The Rev. Wilbert S. Miller’s Sermon at Bach Vespers
at The Evangelical Lutheran Church of the Holy Trinity-Manhattan
“God Loves Misfits and Liars, Murderers and Scumbags, Scoundrels and Scalawags.”
Reformation Sunday, October 30, 2016
Jeremiah 31: 31-34
In the name of the Father, and of the Son, and of the Holy Spirit. Amen.
As most of you are aware, today is a special day in the Lutheran church: this is Reformation Sunday—hence we are decorated in red. Reformation Day actually occurs tomorrow, October 31, All Hallows Eve, when Martin Luther is reported to have banged his 95 Theses on the Castle Church in Wittenberg, Germany. This occurred in 1517.
All manner of havoc was unleashed the day that pesky Augustinian monk announced to all the world—or at least to those coming to church the next morning, on All Saints’ Day—that he wanted to debate a few key and thorny issues with his beloved church.
Just a hammer, a few nails, and a piece of paper unleashed a ruckus like few others in the history of the world. To put it a mildly, Luther was destined for the Revolutionary Hall of Fame.
What I want to say tonight is that Martin Luther had NO INTEREST in creating a new church or even disrupting the one he loved; he certainly had no interest in having an entire Christian denomination named after him. What he did want was to dust off a few key areas of the church’s life that, to his mind, were preventing people from being touched fully by God’s magnificent love.
For many years, we Lutherans were much like those long-suffering Chicago Cub fans on an Autumn evening. Instead of singing “Take Me Out to the Ball Game,” we took great delight in gathering on Reformation Day, beating our theological breasts like a bunch of wild Neanderthals, and singing “A Mighty Fortress” as loudly as we could, whether we could carry a tune or not—we even threw in a bit of Johann Sebastian Bach with timpani and brass just to be certain we were as rowdy as possible. What sadly occurred on those occasions was, rather than celebrating God’s love for us, we rejoiced in how much we despised our Roman Catholic neighbors. Whether we realized it or not, we pathetically reveled in the division of Christ’s body, the church, here on earth.
The Reformation principle for far too long was much like the high theology my Grandma Miller held fast to: if Roman Catholics do it, Lutherans don’t; and, conversely, of course, if Roman Catholics don’t do it, Lutherans do. Take for instance this evening’s Vesper’s liturgy: the incense, chanting, and elaborate vestments would convince my dear grandma beyond a shadow of the doubt that her grandson is destined for hell. Why? Of course, that is what Catholics do!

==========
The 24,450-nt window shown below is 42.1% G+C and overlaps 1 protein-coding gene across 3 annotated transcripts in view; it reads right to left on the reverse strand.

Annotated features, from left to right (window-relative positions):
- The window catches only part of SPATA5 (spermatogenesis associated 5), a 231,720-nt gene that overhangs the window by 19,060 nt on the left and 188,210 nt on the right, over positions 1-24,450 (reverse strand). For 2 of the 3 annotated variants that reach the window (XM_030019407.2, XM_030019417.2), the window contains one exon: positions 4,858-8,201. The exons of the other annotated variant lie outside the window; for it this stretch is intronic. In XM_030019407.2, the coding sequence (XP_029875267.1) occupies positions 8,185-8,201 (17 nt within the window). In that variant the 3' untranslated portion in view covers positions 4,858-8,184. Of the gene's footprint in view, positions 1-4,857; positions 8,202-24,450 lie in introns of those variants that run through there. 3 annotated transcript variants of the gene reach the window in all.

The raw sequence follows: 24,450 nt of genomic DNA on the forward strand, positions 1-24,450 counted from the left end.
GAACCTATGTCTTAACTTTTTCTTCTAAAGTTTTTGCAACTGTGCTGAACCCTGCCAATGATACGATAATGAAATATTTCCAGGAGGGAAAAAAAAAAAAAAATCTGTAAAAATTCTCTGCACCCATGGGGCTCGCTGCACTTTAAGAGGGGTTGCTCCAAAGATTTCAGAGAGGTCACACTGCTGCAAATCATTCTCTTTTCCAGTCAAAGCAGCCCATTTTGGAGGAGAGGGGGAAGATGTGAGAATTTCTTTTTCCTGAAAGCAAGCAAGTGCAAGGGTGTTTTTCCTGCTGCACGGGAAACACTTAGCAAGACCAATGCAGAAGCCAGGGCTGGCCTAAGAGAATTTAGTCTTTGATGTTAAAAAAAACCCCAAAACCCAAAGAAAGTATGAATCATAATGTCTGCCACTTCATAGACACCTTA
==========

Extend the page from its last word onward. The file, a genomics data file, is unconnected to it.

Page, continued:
But that is not what the Reformation was or is about. What our tradition at its best holds up is the long-standing belief—both Jewish and Christian—that we heard in this evening’s reading from the prophet Jeremiah: God will forgive our iniquity, and remember our sin no more.
(And, by the way, remarkably, Pope Francis—our Pope by the way—will gather for worship tomorrow at the Lutheran cathedral in Lund, Sweden, as the observance of the 500th year of the Reformation begins. While there will be no Mass—further indication of the tragic brokenness of the church, it is with much delight that we behold Christ’s church mending inch-by-inch, forsaking ancient bitterness for renewed joy. God certainly knows that our tearful world desperately needs our united witness to God’s love for those who are broken and forlorn and certainly not our shabby divisions that have tarnished the church’s witness for far too long.)
That was why Luther took hammer and nail and paper to the Castle Church door: to make certain that even 499 years later, we know that God forgives all our peccadillos and remembers our depravity no more.
Martin Luther would urge us tonight: read through your Bible. It is filled with a hodgepodge of flamboyant scoundrels from beginning to end. Remember Adam and Eve—I doubt I need to tell you their sultry story. And there was Jacob who stole his brother Esau’s birthright and lied up a storm to his blind daddy Isaac. And then King David whose Psalms we have been singing with much delight this evening: old David made every modern-day politician seem like a paragon of spotless virtue with his disgusting affair with Bathsheba and his murderously vicious rampaging ways. On and on the Bible goes: Peter-you remember him, he claimed he didn’t even know Jesus even as Jesus hung dying on a cross; and Paul—he took positive delight in murdering the earliest Christians. These are but a few of the misfits who litter the Bible with muddles of mayhem.
And yet, over and over again, out of the blue, we also hear biblical messages like Jeremiah’s, “For I will forgive their iniquity, and remember their sin no more.” Jeremiah could easily recount the biblical litany of heroes who happened also to be liars, murders, and scumbags and yet, every time, God forgave these foul-ups and failures for their transgressions. That’s exactly how Luther urged us to read the Bible: he wanted us to proclaim from pulpits like this and with the cantata we are about to hear that no matter how dastardly the act, there is always hope for us in God’s eyes.
People often ask me, “What do Lutherans believe?” I tell them this, “We believe God loves misfits and liars, murderers and scumbags, scoundrels and scalawags.” That is why we pull out the brass and timpani tonight and let ‘er rip—because God remembers our sin no more. Amen.